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Recent clinical trials for “biliary cancers” include a heterogenous group of patients with cholangiocarcinoma, gallbladder, and ampullary cancers. Limited data exist regarding the relative effectiveness of known chemotherapeutic regimens specifically in intrahepatic or hilar cholangiocarcinoma.
Records of M D Anderson Cancer Center patients with unresectable intrahepatic and hilar cholangiocarcinoma who received first-line chemotherapy from January 1, 2005, to October 31, 2009, were retrospectively reviewed. The primary objective of this research was to determine overall tumor control rates with chemotherapeutic regimens used for first-line treatment of unresectable intrahepatic and hilar cholangiocarcinoma. Secondary objectives included duration of response, overall survival, and prognostic factors.
Eighty-five patients met inclusion criteria and were eligible for analysis. The most commonly used regimen was gemcitabine/cisplatin (62%), followed by oxaliplatin and capecitabine (16%). There was no significant difference between tumor control rates with gemcitabine/cisplatin (72% PR + SD) and other regimens (69% PR + SD). There was no significant difference between overall survival with the use of gemcitabine/cisplatin (15.2 months) or alternative regimens (13.9 months). A decrease in overall survival was seen with elevated baseline CA 19–9 (p < .0001), an initial diagnosis of unknown primary tumor (p = .0001), and prior treatment with chemoradiation (p = .0018).
In this retrospective review, both gemcitabine/cisplatin and alternative doublets (including capecitabine/oxaliplatin, gemcitabine/capecitabine, and gemcitabine/oxaliplatin) were effective regimens in maintaining disease control in intrahepatic and hilar cholangiocarcinoma.
Cholangiocarcinomas (tumors in the bile ducts) are classified based on their location as either intrahepatic, if occurring within the liver, or extrahepatic which can be hilar, originating at the bifurcation of the hepatic duct or distal if located in the distal bile ducts.1 Hilar cholangiocarcinomas spread along the bile ductal system, causing biliary obstruction, elevated bilirubin, and jaundice.2 In contrast, intrahepatic cholangiocarcinomas are often asymptomatic at the early stages and typically found incidentally on imaging, frequently at advanced stages, when they are unresectable.3 The incidence of intrahepatic cholangiocarcinoma has increased both in the United States and the world in the last few decades.4,5
In patients with unresectable bile duct tumors, the prognosis is extremely poor, with survival reported at less than 1 year.6 Chemotherapy is the mainstay of treatment in these patients. However, because of the rarity of these tumors, the clinical data regarding treatment efficacy is limited. Additionally, radiation therapy is commonly incorporated into a multimodality approach for these tumors, though its effectiveness in this setting has not been established.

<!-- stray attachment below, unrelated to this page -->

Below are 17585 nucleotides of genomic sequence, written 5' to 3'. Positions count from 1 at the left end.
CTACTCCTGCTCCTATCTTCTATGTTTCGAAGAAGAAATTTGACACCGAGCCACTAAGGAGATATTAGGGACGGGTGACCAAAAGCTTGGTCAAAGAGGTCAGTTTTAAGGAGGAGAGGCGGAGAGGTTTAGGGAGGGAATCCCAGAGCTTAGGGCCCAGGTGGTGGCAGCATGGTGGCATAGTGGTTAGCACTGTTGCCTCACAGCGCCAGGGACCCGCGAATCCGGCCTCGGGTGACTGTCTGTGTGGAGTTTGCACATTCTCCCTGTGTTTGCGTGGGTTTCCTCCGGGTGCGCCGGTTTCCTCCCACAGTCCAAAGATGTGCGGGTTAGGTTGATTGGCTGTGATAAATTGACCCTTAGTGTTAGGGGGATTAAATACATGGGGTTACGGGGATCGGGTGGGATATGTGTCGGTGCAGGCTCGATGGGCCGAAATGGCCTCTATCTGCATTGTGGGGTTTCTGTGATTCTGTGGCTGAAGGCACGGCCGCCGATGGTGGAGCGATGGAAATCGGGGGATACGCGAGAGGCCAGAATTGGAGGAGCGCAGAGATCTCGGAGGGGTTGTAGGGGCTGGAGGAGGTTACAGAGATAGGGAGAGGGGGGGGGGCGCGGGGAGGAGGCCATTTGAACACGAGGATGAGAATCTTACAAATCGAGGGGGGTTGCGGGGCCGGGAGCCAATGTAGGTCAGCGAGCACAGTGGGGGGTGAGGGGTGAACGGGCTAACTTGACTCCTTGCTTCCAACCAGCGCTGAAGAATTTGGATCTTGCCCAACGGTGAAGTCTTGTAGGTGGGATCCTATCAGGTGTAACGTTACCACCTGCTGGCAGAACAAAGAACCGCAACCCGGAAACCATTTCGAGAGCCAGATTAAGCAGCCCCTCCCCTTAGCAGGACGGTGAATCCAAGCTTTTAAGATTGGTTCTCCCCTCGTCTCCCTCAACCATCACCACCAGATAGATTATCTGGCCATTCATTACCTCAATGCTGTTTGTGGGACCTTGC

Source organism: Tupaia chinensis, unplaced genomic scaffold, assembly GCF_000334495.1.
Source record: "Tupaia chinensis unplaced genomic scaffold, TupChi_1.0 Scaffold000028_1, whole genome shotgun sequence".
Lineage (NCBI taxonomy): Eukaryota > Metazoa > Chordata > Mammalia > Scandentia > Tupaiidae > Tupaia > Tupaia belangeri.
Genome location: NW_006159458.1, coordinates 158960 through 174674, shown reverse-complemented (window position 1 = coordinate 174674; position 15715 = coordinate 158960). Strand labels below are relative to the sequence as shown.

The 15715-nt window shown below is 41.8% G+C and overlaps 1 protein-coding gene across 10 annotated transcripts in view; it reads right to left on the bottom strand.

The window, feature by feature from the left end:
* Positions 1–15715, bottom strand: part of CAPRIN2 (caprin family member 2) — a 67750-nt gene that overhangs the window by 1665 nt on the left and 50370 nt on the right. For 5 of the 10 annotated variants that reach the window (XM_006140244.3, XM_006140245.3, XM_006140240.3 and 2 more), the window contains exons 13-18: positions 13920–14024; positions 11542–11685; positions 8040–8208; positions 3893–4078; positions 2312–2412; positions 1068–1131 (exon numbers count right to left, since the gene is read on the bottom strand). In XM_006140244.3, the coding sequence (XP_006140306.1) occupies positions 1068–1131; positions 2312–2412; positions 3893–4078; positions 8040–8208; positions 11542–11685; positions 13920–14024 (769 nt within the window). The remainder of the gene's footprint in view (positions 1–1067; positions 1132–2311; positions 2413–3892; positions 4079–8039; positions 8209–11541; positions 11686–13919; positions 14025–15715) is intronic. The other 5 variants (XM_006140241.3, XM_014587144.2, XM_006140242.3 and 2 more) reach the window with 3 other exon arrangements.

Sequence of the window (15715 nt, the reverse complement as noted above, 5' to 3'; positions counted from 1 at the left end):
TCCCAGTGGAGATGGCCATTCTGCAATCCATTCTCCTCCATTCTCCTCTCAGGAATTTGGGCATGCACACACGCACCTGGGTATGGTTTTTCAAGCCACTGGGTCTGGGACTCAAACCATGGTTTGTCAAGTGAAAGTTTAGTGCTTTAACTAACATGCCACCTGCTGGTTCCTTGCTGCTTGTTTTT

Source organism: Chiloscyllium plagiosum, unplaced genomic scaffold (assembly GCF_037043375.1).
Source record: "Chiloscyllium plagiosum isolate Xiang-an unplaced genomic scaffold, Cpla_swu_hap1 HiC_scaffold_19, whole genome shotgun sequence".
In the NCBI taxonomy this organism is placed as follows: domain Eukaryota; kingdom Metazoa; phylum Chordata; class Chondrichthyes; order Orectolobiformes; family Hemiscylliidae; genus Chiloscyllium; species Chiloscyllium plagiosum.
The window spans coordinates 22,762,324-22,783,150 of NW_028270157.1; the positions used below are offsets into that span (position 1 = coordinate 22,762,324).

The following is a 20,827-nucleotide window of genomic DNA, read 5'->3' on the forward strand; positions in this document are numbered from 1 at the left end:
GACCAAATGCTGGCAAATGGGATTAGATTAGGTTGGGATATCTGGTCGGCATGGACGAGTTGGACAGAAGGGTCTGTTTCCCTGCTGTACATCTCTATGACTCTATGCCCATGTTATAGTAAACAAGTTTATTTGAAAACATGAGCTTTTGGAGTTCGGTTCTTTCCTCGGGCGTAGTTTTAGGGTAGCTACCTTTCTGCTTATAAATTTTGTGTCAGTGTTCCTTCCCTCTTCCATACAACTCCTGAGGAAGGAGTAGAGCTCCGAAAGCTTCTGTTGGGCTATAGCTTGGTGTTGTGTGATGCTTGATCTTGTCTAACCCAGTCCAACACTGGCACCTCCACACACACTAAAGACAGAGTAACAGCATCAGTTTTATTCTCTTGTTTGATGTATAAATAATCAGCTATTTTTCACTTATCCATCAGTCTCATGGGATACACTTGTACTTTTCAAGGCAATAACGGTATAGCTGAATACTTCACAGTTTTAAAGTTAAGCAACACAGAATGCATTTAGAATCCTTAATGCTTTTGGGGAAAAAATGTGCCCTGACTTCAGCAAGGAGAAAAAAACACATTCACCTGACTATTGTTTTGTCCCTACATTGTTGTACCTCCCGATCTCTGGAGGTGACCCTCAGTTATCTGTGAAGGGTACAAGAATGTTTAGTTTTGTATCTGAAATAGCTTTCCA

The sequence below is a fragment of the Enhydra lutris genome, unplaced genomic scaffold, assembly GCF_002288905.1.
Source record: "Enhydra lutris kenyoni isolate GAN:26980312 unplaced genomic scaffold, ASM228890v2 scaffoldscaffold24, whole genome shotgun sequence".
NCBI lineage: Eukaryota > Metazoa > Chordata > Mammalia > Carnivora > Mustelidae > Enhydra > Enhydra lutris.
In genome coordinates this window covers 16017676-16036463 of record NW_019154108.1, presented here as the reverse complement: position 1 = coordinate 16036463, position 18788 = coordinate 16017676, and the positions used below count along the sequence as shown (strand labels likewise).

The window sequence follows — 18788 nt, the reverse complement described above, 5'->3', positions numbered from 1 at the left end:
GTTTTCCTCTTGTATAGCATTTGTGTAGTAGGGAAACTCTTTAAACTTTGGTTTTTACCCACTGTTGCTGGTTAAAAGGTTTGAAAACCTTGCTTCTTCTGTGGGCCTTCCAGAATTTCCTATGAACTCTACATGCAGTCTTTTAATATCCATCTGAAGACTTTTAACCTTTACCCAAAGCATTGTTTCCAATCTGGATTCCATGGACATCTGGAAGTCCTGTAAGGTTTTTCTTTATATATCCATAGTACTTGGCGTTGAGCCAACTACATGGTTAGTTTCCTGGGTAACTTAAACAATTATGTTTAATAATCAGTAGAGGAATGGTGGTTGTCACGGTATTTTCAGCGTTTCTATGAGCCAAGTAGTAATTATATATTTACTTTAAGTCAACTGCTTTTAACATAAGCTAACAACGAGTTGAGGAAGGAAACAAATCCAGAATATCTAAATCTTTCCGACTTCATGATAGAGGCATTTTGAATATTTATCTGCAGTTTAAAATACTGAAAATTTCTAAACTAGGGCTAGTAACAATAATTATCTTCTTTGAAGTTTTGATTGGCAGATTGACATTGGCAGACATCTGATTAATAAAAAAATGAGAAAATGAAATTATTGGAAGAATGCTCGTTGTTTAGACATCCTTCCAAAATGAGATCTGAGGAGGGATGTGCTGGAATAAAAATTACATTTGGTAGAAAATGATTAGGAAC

The most recent guidelines regarding treatment of advanced biliary tract cancers, developed by the National Comprehensive Cancer Network (NCCN), recommend the use of gemcitabine, capecitabine, or 5-fluorouracil (5-FU), either as single agents or in combination with a platinum analog (oxaliplatin or cisplatin), or the combination of gemcitabine and capecitabine, with the combination of gemcitabine and cisplatin receiving a category 1 recommendation.7 However, no comparative efficacy data are available for these regimens. In April 2010, the ABC-02 trial was published, which was the first phase III randomized, controlled trial in this population.8 The combination of gemcitabine/cisplatin demonstrated improved progression-free survival (PFS) and overall survival (OS) compared to gemcitabine alone.
One limitation of nearly all biliary cancer studies is that they have historically included a diverse population encompassing gall bladder cancer, cholangiocarcinoma, and ampullary tumors. These tumor types individually may exhibit different behavior, and some degree of individualized therapy might be necessary. With these issues in mind, we conducted a study restricted to patients with unresectable intrahepatic and hilar cholangiocarcinoma to evaluate the effectiveness of commonly used first-line chemotherapy regimens.
The primary objective of this study was to determine the disease control rate of commonly used chemotherapeutic regimens used for treatment of unresectable intrahepatic and hilar cholangiocarcinoma. Secondary objectives included time to tumor progression, overall survival, and prognostic factors.
A retrospective chart review was conducted of patients with unresectable intrahepatic and hilar cholangiocarcinoma who were treated with chemotherapy from January 1, 2005, to October 31, 2009. Patients were included if they had a diagnosis of unresectable intrahepatic or hilar cholangiocarcinoma of adenocarcinoma histology and received all first-line chemotherapy and restaging at our institution. Patients presenting with adenocarcinoma of the liver without known primary were included if pathology suggested cholangiocarcinoma (adenocarcinoma, cytokeratin 7 positive, cytokeratin 20 ±, negative upper gastrointestinal endoscopic examination, and no other primary lesions on imaging studies). These patients were deemed to have intrahepatic cholangiocarcinoma. Classification of site of disease (hilar or intrahepatic) was also confirmed by radiologist review of imaging. Patients were excluded if they had mixed hepatocellular cancer and cholangiocarcinoma.